The prayer Salat, by which we may attune to the Spirit of Guidance in all its forms, addresses the Messenger as ‘Thou, whose heart constantly reaches upward.” If we have an ideal towards which we are working, this is a very helpful attitude. We will not go far toward our goal if we keep our ideal sitting idly on a shelf, perhaps consulted once in a while in some form of worship, while in daily life we go about in clouds of gloom and doubt. Our ideal, however we conceive of it – and our conception will naturally evolve as we do – should be a star of ‘divine light’ towards which we are constantly aspiring.
If we do succeed in keeping our ideal present before us, one of the consequences should be a development of the quality of ‘overlooking,’ a quality which Hazrat Inayat Khan describes in this post. Earthly life is full of limitations, and so it is natural that other people disappoint us in various ways. When this occurs, we may find ourself in a dilemma – should I react or not? Try to correct the perceived error of this other person? Or swallow the perceived affront and inwardly fume and grumble about it – in which case, ‘spirituality’ seems to be more a recipe for discomfort than a solution to the problems of life.
Indeed, the further we go on the spiritual path, the greater becomes the potential for such quandaries – we become more sensitive, and we also begin to think that, from our growing understanding of life, we know better than those around us. Without the ability to overlook, then, life does become every moment more uncomfortable.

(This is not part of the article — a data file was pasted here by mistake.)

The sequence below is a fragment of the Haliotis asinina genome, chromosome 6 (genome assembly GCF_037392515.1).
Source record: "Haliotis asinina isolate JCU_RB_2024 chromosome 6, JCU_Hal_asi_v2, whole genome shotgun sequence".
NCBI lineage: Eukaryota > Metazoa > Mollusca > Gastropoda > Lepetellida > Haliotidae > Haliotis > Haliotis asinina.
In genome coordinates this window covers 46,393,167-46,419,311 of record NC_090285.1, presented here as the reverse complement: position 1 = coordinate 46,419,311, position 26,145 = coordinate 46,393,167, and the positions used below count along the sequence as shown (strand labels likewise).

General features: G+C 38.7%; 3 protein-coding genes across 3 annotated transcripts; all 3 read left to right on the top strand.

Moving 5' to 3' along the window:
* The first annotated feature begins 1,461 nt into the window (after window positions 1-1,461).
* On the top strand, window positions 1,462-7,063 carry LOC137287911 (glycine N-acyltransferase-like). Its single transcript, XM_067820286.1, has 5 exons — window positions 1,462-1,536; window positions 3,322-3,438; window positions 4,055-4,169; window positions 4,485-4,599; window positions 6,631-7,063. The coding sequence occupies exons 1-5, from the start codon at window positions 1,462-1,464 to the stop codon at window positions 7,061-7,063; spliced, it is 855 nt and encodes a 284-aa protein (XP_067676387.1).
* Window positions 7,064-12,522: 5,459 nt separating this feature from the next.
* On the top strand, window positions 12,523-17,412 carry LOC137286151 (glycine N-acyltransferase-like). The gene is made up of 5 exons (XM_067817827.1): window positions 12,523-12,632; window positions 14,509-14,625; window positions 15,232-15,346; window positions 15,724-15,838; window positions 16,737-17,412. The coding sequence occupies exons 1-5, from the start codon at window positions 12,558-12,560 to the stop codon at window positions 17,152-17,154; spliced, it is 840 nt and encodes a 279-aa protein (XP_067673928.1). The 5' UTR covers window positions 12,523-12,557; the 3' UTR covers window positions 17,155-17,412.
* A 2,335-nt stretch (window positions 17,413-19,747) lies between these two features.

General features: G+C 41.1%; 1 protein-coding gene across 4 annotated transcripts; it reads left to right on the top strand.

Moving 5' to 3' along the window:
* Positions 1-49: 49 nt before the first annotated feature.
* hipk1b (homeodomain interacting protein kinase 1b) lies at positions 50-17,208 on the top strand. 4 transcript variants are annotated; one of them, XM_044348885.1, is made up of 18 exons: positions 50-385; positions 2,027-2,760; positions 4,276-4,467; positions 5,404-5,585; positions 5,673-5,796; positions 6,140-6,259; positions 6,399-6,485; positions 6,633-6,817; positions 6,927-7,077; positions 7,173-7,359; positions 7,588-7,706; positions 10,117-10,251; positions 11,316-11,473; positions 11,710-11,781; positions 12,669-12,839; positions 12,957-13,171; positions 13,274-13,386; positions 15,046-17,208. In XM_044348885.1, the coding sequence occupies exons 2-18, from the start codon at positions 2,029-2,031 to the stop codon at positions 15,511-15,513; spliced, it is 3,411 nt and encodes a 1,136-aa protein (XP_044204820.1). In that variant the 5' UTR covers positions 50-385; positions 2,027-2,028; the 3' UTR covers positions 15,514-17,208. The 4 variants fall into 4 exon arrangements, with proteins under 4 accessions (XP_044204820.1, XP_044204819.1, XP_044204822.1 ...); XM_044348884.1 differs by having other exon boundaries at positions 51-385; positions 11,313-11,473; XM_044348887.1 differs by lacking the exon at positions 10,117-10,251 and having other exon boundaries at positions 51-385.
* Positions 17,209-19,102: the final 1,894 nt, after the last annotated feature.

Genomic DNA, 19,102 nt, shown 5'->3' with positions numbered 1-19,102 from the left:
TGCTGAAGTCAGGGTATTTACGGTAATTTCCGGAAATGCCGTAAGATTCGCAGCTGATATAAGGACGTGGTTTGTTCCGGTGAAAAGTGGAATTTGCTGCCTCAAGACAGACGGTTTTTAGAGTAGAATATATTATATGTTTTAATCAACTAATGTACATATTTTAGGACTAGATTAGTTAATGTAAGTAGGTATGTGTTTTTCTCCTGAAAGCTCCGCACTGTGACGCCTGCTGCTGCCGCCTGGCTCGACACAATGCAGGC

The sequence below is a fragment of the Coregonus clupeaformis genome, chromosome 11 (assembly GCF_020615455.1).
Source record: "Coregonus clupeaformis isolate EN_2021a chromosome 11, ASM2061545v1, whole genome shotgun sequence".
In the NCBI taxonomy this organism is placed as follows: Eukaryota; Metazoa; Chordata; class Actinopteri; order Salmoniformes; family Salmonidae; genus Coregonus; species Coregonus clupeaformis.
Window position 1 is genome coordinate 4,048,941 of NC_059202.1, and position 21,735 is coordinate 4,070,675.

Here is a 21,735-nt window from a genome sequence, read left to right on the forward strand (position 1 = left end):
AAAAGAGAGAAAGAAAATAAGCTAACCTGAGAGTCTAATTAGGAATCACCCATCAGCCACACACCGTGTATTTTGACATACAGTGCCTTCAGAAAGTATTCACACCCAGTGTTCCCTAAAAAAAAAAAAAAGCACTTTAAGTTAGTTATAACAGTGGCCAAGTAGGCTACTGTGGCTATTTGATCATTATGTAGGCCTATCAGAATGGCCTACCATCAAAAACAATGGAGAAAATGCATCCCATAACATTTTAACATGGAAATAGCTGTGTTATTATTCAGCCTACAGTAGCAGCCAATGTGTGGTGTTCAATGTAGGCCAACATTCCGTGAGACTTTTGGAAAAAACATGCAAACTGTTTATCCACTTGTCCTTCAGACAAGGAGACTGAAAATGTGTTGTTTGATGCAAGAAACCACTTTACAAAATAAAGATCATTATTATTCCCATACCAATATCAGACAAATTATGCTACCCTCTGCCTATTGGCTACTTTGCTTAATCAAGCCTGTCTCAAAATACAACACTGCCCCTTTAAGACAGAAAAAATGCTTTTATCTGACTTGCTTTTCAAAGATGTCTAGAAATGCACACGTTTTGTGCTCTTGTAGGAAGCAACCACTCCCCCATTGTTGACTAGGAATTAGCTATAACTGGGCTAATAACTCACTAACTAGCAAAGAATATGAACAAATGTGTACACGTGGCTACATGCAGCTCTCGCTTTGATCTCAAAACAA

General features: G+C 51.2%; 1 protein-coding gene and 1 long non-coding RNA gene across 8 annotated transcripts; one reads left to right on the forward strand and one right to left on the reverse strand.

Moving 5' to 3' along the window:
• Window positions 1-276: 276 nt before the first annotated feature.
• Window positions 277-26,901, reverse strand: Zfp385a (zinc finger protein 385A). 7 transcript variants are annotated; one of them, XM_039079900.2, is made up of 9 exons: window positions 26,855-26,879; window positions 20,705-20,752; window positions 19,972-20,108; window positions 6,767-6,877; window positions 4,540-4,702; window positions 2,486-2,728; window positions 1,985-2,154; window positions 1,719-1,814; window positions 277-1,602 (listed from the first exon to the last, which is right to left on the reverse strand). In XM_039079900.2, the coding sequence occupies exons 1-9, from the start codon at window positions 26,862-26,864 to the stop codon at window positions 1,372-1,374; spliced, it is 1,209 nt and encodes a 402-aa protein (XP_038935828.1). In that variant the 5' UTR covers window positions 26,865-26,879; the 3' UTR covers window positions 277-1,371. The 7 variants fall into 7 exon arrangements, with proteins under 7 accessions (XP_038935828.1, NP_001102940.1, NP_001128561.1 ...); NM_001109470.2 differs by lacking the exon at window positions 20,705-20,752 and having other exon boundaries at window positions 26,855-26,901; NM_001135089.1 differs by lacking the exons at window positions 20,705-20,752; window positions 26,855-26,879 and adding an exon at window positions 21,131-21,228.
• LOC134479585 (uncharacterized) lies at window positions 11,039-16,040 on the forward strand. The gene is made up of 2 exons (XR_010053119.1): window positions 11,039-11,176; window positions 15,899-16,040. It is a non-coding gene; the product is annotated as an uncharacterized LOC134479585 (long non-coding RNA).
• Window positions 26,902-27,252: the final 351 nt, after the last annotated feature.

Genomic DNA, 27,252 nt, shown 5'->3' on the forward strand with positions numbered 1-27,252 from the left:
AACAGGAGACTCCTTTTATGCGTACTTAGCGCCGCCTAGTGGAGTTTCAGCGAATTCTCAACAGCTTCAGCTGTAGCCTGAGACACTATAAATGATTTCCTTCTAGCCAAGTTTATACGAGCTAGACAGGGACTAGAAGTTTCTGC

Overlooking, therefore, is a necessary method to preserve our inner tranquility, or to put it poetically, to protect our heart from being broken. No doubt there will be ‘offences’ that challenge our sense of justice, and to which we must respond. But we must also recognise that we cannot right every wrong, nor is every wrong ours to fight. As it says in Vadan Chalas,
He who fights for justice in the affairs of this world,
may fight forever, for he will never find it;
justice is only manifest in the sum total of life.
What is more, as we deepen inwardly, we also begin to see that our standards may be correct for ourselves, but we cannot expect that others will have the same understanding, and often it is less the behaviour of the other person than our own reaction that brings unrest. Perhaps this is the wisdom behind the advice of Jesus, that if your eye offends you, pluck it out. In other words, if your way of seeing makes you stumble, then perhaps you need to investigate ways of changing the way you see.
In that connection, as Hazrat Inayat Khan points out in his article, it is the growing stream of love that helps us to rise above. It is limitation that judges, and when we find ourselves judging we are expressing our own limitations, whether we recognise them or not. And when, conscious of our ideal we struggle to overlook the disappointments of life, we are aided in our efforts by the rising tides of divine love.